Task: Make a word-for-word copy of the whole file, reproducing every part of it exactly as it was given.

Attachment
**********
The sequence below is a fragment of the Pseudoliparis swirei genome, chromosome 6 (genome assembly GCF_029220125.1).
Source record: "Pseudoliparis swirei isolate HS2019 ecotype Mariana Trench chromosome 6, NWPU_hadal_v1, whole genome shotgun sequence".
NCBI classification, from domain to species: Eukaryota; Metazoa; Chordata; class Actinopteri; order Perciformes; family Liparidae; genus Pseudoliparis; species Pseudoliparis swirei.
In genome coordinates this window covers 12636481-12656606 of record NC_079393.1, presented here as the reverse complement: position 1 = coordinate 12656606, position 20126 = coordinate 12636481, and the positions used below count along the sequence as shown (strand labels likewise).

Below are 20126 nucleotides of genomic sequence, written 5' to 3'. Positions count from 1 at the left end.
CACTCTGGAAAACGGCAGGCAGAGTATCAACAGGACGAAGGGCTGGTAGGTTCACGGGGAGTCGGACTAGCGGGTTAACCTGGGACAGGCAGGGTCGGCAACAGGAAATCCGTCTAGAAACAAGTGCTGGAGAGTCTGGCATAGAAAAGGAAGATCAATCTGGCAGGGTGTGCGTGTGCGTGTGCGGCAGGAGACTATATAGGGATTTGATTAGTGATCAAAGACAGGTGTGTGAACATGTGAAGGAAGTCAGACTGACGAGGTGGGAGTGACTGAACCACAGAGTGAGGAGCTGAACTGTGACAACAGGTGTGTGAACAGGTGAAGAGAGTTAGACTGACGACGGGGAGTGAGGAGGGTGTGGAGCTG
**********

The sequence below is a fragment of the Pseudoliparis swirei genome, chromosome 6 (genome assembly GCF_029220125.1).
Source record: "Pseudoliparis swirei isolate HS2019 ecotype Mariana Trench chromosome 6, NWPU_hadal_v1, whole genome shotgun sequence".
NCBI classification, from domain to species: Eukaryota; Metazoa; Chordata; class Actinopteri; order Perciformes; family Liparidae; genus Pseudoliparis; species Pseudoliparis swirei.
In genome coordinates this window covers 12636481-12656606 of record NC_079393.1, presented here as the reverse complement: position 1 = coordinate 12656606, position 20126 = coordinate 12636481, and the positions used below count along the sequence as shown (strand labels likewise).

Below are 20126 nucleotides of genomic sequence, written 5' to 3'. Positions count from 1 at the left end.
CACTCTGGAAAACGGCAGGCAGAGTATCAACAGGACGAAGGGCTGGTAGGTTCACGGGGAGTCGGACTAGCGGGTTAACCTGGGACAGGCAGGGTCGGCAACAGGAAATCCGTCTAGAAACAAGTGCTGGAGAGTCTGGCATAGAAAAGGAAGATCAATCTGGCAGGGTGTGCGTGTGCGTGTGCGGCAGGAGACTATATAGGGATTTGATTAGTGATCAAAGACAGGTGTGTGAACATGTGAAGGAAGTCAGACTGACGAGGTGGGAGTGACTGAACCACAGAGTGAGGAGCTGAACTGTGACAACAGGTGTGTGAACAGGTGAAGAGAGTTAGACTGACGACGGGGAGTGAGGAGGGTGTGGAGCTG